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Ivanka Trump resigns as Trustee of Murdoch Daughters’ Millions

ivanka trump resigns as trustee

For most families, setting up a trust to hold one’s property or bank accounts is a prudent step. But when your assets are in the hundreds of millions, setting up a trust (or trusts) is seldom simply an item on your to-do list – it’s a must. 

As many of you already know, Fox News owner and media mogul Rupert Murdoch is reportedly very close with the Trump family. So close in fact, that when Murdoch was setting up a trust for his two young daughters, his then wife Wendi asked Ivanka Trump to be one of five trustees. As a trustee, Ivanka’s role would have been to oversee the prudent management of trust assets, and the appropriate distribution of the trust to its beneficiaries (the two girls). It makes sense that the 85 year-old Murdoch might want to name Trustees who are relatively young and will thus be able to oversee the administration of a trust for his daughters, Grace (15) and Chloe (13), during their lifetimes. 

A spokesperson for Ivanka reported that Ms. Trump stepped down as Trustee on December 28th of last year. While Ivanka may no longer be playing the role of Trustee, the story brings up a couple of interesting points about prudent estate planning. 

1. While you may not be leaving behind hundreds of millions of dollars, an impartial trustee may still be a great option.

Asking Ivanka Trump to be a trustee is similar to bringing in a neutral third party to manage one’s trust. For most families, this would be a professional fiduciary, as opposed to the daughter of a billionaire friend. Bringing in outside parties, who have no personal interest in a trust can make sense. Rupert Murdoch could have simply chosen his older sons, who happen to run several of his businesses, as trustees for his daughters’ trust. Or he could have chosen his former wife, Wendi Deng. The fact that he named someone outside the family, who likely has no personal biases toward the daughters, is likely due to the savvy advice of his lawyers.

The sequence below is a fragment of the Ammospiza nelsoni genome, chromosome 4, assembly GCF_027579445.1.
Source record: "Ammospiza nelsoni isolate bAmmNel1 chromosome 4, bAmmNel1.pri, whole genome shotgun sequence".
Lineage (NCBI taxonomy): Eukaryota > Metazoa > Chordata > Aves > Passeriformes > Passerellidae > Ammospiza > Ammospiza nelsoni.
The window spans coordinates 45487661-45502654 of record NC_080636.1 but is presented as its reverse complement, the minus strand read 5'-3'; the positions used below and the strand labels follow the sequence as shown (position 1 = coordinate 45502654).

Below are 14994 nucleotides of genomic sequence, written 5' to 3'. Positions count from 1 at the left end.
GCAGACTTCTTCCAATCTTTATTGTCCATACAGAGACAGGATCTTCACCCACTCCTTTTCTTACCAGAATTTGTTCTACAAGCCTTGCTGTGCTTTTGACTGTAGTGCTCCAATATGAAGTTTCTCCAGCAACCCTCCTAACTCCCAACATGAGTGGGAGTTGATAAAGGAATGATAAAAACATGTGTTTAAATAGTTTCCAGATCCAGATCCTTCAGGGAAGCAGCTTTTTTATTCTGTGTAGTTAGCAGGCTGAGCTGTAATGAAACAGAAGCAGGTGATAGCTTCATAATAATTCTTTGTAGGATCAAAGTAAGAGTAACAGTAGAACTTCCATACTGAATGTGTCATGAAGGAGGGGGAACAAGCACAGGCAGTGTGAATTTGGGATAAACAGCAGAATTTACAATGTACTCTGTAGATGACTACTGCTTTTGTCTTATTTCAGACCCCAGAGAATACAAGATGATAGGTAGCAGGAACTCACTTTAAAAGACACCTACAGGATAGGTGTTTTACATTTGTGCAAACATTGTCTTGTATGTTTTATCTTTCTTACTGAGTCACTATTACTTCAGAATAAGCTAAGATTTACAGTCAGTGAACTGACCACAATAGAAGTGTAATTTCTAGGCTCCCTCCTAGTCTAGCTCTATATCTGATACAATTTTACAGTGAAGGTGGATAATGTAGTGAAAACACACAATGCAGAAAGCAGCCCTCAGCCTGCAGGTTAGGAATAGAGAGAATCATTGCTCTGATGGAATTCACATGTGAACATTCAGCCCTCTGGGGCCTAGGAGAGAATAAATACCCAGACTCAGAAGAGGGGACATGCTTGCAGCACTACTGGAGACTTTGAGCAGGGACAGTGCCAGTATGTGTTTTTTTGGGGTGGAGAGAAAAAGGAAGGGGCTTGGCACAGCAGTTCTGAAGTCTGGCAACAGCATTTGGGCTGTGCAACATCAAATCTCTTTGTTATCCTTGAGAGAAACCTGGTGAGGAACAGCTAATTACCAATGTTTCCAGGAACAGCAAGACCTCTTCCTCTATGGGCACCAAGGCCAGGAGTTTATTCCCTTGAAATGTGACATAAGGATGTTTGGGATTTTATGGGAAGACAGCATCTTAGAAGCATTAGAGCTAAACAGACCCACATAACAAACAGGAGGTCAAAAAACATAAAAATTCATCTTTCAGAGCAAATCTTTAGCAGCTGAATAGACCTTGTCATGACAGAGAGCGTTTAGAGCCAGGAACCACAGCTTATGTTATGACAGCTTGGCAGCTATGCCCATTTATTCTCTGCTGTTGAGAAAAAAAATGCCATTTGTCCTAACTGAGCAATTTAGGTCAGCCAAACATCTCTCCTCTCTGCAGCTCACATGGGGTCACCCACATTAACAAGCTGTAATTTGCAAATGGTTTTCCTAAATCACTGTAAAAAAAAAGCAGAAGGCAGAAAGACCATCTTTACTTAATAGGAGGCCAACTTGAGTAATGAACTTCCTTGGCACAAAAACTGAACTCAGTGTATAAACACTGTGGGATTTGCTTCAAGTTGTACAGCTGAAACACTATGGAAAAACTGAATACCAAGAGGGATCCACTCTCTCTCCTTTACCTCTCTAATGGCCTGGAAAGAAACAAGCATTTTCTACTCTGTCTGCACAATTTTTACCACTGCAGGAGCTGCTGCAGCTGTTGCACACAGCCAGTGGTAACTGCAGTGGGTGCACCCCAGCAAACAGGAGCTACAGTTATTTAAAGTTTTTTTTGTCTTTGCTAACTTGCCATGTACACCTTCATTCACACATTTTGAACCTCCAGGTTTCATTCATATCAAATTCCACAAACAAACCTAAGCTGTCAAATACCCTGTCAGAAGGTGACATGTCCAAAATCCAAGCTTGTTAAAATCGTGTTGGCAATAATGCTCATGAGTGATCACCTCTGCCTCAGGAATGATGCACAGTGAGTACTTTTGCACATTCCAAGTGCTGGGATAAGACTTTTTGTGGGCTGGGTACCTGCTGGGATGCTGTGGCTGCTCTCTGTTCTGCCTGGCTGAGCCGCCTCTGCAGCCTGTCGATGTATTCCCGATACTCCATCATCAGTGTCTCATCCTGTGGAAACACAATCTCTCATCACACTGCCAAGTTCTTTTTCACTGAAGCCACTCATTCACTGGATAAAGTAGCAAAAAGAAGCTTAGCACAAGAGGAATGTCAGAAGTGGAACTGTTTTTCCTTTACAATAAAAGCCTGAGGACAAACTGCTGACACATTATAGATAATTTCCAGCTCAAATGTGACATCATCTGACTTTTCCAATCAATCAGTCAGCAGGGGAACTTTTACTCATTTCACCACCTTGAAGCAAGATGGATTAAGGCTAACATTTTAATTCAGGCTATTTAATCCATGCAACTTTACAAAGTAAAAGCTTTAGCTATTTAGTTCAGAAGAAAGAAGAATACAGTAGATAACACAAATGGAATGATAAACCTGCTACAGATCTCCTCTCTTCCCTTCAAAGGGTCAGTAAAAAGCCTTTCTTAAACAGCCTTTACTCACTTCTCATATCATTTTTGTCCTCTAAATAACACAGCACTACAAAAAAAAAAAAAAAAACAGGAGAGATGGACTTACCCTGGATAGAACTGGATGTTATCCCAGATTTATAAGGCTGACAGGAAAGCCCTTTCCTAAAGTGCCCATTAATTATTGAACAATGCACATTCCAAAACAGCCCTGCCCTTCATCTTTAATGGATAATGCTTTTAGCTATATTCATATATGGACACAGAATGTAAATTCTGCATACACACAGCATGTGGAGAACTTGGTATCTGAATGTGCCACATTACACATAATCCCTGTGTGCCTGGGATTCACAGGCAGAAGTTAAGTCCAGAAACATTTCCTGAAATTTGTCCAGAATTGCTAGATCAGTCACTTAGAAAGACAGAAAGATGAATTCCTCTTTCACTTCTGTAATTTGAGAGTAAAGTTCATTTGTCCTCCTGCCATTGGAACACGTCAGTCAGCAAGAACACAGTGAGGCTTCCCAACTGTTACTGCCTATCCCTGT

The bottom line: appointing a neutral third party as trustee or successor trustee is a great way to avoid future trust litigation that may arise because of family relationships or conflicts of interest.

2. Choose Trustees or Successor Trustees who are Younger

The duty of a trustee, or board of trustees in the Murdochs case, is to oversee the management and distribution of a trust’s assets. People with older children who are doing a trust for the first time will likely want everything distributed in one lump sum. This means that the trustee (or successor trustee) does not need to be substantially younger than them. As long as named trustees are somewhat younger than the settlor (person setting up the trust), it is likely they will be alive and able to fulfill their role. However, if one’s beneficiaries are young, and the settlor wishes for trust assets to be distributed in stages or managed on behalf of the beneficiaries, he or she will need to choose trustees that are young enough to fulfill that role. If one is looking to a neutral third party, this may be accomplished by choosing a trusted fiduciary group.

You probably will not need a board of trustees to manage your childrens’ trust. However, it’s always prudent to think through potential future conflicts when it comes to choosing trustees. Remember, it is seldom prudent estate planning that results in families being embroiled in trust/estate litigation lawsuits. Bottom line: you can never plan ahead too well. 

As for Ivanka and the future of the Murdoch family fortune, we’ll just have to keep our eyes peeled and our ears open for future developments.

For questions about Estate Planning, Trust Litigation, or the role of a Trustee, contact my East Bay Trust and Estate Law Firm at 925-322-1795 for a consultation. 

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